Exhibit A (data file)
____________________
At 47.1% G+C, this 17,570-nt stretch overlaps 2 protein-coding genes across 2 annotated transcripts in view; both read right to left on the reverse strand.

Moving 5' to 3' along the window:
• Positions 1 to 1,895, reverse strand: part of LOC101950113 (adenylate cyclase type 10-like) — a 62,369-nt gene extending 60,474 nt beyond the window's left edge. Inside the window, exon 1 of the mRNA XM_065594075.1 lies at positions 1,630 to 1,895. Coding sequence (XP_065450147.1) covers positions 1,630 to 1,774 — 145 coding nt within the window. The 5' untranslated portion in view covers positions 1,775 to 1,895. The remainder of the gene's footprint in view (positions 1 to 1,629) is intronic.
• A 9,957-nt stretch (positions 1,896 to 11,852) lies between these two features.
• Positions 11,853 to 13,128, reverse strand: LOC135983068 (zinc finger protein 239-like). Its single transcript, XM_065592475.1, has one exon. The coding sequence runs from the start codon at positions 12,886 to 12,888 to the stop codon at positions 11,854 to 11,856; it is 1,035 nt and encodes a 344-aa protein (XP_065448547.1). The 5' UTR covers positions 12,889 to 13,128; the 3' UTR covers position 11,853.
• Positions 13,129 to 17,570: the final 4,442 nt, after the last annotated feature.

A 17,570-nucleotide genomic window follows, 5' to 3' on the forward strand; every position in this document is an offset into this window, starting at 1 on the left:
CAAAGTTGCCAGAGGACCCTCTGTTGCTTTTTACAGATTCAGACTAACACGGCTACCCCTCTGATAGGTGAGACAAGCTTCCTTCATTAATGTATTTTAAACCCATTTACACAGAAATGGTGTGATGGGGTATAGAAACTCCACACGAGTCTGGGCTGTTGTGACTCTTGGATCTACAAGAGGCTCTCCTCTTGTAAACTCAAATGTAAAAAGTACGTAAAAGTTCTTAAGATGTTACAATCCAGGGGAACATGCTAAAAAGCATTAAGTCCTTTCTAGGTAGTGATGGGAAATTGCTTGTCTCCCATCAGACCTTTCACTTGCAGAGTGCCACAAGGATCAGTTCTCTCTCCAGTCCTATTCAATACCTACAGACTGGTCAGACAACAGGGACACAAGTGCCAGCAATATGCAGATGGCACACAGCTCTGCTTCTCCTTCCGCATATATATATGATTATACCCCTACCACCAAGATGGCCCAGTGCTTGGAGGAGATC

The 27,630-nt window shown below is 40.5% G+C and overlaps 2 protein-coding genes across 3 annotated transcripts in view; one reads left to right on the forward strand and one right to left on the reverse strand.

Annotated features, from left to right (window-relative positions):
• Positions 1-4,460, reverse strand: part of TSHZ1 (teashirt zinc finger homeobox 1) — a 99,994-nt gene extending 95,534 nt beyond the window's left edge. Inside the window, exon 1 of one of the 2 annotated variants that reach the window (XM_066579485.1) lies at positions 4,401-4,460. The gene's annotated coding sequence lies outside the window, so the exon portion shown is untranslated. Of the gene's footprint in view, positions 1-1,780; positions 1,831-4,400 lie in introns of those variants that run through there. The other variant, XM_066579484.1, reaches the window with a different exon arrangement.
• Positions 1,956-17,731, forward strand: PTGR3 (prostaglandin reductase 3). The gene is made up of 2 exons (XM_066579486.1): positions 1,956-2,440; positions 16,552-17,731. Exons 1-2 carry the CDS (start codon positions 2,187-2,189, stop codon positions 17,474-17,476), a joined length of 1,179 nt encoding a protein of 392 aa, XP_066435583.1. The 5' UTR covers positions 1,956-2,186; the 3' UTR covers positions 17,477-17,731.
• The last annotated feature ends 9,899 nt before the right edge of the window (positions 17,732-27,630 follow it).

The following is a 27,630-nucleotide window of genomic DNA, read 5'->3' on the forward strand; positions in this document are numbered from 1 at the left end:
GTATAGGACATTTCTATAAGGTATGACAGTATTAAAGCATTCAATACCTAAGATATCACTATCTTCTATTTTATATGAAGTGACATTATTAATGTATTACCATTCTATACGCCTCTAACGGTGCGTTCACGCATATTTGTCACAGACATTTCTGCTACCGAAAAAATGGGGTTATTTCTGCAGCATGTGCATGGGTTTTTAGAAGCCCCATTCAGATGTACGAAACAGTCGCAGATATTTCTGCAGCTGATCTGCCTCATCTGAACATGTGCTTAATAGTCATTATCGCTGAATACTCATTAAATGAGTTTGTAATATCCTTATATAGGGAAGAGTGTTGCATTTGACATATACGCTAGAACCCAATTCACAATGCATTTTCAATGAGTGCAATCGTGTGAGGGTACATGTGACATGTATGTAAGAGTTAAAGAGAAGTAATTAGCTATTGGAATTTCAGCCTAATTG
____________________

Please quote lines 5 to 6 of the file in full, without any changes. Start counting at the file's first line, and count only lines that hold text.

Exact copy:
• Positions 11,853 to 13,128, reverse strand: LOC135983068 (zinc finger protein 239-like). Its single transcript, XM_065592475.1, has one exon. The coding sequence runs from the start codon at positions 12,886 to 12,888 to the stop codon at positions 11,854 to 11,856; it is 1,035 nt and encodes a 344-aa protein (XP_065448547.1). The 5' UTR covers positions 12,889 to 13,128; the 3' UTR covers position 11,853.
• Positions 13,129 to 17,570: the final 4,442 nt, after the last annotated feature.